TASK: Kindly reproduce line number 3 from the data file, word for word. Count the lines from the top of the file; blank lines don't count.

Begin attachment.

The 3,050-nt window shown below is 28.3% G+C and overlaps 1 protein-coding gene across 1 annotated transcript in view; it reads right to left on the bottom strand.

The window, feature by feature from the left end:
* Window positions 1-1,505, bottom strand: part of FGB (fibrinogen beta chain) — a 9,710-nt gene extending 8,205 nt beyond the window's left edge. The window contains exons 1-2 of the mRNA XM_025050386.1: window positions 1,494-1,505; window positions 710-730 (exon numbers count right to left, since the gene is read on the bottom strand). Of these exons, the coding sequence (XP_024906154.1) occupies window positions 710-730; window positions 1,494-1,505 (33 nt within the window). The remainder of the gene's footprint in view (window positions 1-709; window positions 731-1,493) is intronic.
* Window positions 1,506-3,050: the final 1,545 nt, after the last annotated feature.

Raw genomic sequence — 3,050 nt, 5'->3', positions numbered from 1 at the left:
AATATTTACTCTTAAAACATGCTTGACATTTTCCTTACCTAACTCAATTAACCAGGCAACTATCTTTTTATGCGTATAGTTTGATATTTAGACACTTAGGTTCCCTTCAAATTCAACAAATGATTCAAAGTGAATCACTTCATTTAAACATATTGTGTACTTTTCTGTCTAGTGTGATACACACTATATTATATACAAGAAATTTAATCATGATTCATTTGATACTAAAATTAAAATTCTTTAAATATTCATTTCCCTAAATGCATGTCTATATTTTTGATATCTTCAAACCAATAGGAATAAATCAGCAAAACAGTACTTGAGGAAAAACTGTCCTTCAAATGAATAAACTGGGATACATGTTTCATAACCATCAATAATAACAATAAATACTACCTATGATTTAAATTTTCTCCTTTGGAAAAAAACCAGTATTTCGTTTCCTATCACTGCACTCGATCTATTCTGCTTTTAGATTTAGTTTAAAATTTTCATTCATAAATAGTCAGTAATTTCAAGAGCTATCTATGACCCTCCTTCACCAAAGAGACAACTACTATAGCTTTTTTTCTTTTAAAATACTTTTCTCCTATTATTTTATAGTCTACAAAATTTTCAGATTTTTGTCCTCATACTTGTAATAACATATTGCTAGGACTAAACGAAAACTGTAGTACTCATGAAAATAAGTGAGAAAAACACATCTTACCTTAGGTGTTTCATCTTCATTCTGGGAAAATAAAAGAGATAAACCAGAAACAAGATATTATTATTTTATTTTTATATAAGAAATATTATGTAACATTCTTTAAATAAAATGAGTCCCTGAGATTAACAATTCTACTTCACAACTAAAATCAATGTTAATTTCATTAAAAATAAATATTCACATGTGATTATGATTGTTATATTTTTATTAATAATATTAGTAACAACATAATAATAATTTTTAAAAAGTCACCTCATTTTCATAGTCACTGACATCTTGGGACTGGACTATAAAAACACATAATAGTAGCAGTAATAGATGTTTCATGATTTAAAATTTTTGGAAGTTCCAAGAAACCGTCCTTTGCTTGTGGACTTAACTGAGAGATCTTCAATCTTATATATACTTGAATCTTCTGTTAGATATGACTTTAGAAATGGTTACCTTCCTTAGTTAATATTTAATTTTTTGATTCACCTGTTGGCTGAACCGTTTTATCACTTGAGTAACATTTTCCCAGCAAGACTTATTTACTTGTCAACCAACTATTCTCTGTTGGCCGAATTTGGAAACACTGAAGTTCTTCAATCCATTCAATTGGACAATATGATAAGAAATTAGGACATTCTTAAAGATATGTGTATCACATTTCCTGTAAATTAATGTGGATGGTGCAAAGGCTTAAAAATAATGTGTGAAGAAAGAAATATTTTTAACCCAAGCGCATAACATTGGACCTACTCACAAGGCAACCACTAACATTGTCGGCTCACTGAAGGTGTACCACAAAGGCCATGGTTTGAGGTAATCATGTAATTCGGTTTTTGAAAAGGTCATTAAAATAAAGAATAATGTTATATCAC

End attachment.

* Window positions 1-1,505, bottom strand: part of FGB (fibrinogen beta chain) — a 9,710-nt gene extending 8,205 nt beyond the window's left edge. The window contains exons 1-2 of the mRNA XM_025050386.1: window positions 1,494-1,505; window positions 710-730 (exon numbers count right to left, since the gene is read on the bottom strand). Of these exons, the coding sequence (XP_024906154.1) occupies window positions 710-730; window positions 1,494-1,505 (33 nt within the window). The remainder of the gene's footprint in view (window positions 1-709; window positions 731-1,493) is intronic.